A Walk Down (Bad) Memory Lane: Revisiting FIRE Cases That University of South Carolina Students Got in Trouble for Simply Talking About
In FIRE’s most recent Stand Up For Speech Litigation Project lawsuit, students hosting a free speech event at the University of South Carolina (USC) made posters using examples of campus censorship pulled straight from FIRE’s case archives. They hoped to raise free speech consciousness on campus and found themselves the subject of a disciplinary investigation for doing so.
Since FIRE’s mission is to address campus censorship whenever it appears (even if we’ve addressed it before!), we now revisit the free speech cases USC investigated students for talking about at a free speech event.
Sit back as we take a chronological stroll down (bad) memory lane:
October 2007: Brandeis Finds Professor Guilty of Racial Harassment for Protected Speech
Professor Donald Hindley of Brandeis University criticized use of the word “wetbacks” in his Latin American Politics course. But because he dared utter the word itself while criticizing the term, Brandeis found Hindley guilty of racial harassment and placed a monitor in his classes. Serious due process questions arose over Brandeis’ handling of Hindley’s case, including its failure to provide Hindley (who at the time had nearly 50 years of teaching experience) a formal hearing or information about the accusations against him in writing before a verdict was reached. Despite heavy criticism from FIRE, the American Civil Liberties Union of Massachusetts, the Brandeis faculty, and the media, Brandeis refused to alter its decision and declared the matter closed, firmly establishing itself as one of the worst censors on campus.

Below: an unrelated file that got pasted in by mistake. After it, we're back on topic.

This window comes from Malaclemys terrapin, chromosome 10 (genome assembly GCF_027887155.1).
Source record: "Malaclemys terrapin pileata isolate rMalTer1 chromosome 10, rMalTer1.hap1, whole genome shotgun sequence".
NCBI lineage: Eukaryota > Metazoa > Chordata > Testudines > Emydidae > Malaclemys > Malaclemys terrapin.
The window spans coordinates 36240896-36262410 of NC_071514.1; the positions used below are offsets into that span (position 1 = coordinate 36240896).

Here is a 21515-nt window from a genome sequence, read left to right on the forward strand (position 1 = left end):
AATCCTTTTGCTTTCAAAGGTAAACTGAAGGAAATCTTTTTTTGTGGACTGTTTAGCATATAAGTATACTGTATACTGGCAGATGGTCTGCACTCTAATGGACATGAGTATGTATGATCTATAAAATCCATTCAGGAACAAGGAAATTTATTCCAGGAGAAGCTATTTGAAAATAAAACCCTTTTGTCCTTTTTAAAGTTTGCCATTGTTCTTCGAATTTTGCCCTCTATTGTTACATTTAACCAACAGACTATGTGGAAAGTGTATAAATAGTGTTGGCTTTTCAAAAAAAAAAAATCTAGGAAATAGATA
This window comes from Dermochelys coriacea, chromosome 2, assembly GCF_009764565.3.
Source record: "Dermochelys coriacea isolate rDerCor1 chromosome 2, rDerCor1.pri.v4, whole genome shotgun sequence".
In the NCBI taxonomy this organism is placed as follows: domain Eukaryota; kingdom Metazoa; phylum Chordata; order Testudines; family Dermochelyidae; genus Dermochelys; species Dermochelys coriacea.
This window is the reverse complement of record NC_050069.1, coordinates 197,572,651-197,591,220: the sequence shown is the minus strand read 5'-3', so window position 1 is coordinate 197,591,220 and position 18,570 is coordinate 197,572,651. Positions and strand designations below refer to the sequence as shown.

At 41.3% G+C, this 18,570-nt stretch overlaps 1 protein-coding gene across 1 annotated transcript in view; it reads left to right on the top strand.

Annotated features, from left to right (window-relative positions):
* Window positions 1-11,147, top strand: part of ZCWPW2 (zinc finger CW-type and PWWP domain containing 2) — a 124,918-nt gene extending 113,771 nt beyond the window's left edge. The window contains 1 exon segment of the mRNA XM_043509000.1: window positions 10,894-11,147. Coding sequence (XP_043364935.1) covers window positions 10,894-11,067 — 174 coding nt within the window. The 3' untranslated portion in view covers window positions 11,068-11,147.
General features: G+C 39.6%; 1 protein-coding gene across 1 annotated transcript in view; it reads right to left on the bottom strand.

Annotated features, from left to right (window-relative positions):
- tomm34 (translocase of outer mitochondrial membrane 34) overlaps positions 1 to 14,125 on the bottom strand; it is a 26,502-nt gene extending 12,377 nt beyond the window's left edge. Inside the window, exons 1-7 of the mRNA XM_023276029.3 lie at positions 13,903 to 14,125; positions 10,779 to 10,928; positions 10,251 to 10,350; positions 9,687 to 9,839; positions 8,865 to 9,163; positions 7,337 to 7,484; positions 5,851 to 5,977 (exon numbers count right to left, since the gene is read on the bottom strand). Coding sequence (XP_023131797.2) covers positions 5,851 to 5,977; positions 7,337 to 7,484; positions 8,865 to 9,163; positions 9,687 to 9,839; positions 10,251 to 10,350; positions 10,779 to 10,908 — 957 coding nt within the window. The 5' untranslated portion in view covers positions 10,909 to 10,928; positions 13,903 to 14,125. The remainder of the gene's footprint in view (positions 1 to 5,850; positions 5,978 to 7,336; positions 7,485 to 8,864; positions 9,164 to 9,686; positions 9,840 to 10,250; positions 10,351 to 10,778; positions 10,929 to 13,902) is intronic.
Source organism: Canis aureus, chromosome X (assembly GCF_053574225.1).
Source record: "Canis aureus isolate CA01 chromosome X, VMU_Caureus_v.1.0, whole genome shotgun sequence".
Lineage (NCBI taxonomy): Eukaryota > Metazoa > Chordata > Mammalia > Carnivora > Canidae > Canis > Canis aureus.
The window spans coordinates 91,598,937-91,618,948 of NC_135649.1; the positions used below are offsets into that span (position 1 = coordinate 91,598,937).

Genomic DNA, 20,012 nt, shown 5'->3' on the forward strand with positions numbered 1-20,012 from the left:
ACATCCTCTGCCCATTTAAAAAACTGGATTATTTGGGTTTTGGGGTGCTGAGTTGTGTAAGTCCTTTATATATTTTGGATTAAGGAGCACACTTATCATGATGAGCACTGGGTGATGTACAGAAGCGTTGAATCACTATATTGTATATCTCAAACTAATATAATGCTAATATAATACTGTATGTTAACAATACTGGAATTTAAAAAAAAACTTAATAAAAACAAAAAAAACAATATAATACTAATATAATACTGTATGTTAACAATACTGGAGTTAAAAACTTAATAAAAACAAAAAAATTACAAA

February 2010: Georgetown Refuses to Recognize H*yas for Choice
Georgetown University refused to recognize the student group H*yas for Choice, saying the group’s pro-choice stance conflicted with the school’s Jesuit Catholic mission. Georgetown does recognize student groups supporting other religions, which, by their nature, conflict with Catholicism. Georgetown’s Speech & Expression Policy says that “the expression of ideas and sharing of information” is “the very life of the university.” And that wasn’t the group’s last run-in with administrators: In January 2014, Georgetown forced H*yas for Choice members who were tabling in an outdoor area to relocate off campus. But then the group found itself in trouble again just months later, when the university police instructed H*yas for Choice not to table in the very place it had been told to move in January. For their treatment of H*yas for Choice, Georgetown made FIRE’s list of the “10 Worst Offenders” of campus free speech in 2014.
September 2013: Modesto Junior College Says Students Can’t Distribute Constitutions on Constitution Day
On September 17, 2013, three Modesto Junior College (MJC) students were told by a campus police officer that they could not distribute copies of the Constitution (on Constitution Day, no less) without getting prior administrative permission.
One of the students, Robert Van Tuinen, was told he would have to register his event and might have to wait days or weeks before he could hold it. FIRE wrote to MJC, pointing out that its actions were blatantly unconstitutional and calling on the school to immediately reform its policies. When MJC did not do so, FIRE worked with Van Tuinen and the law firm of Davis Wright Tremaine to coordinate the Stand Up For Speech Litigation Project’s first lawsuit. MJC settled the lawsuit in February 2014, agreeing to revise its unconstitutional speech codes and pay $50,000 in damages and fees.
November 2013: Chicago State University Censors Faculty Voice Blog
Chicago State University threatened legal action unless the CSU Faculty Voice—a blog authored by CSU faculty members that is often highly critical of the CSU administration’s perceived corruption and incompetence—was shut down. After one of the founders of the blog, Professor Phillip Beverly, refused, CSU hired lawyers to pursue unfounded claims of trademark infringement against the blog. In a letter to CSU, FIRE refuted these claims. However, CSU doubled down, scurrying to adopt a broad “cyberbullying policy,” which it promptly used to attempt to silence Professor Robert Bionaz, another frequent contributor to the Faculty Voice.
August 2014: University of Illinois at Urbana-Champaign Rescinds Steven Salaita’s Job Offer over Social Media Posts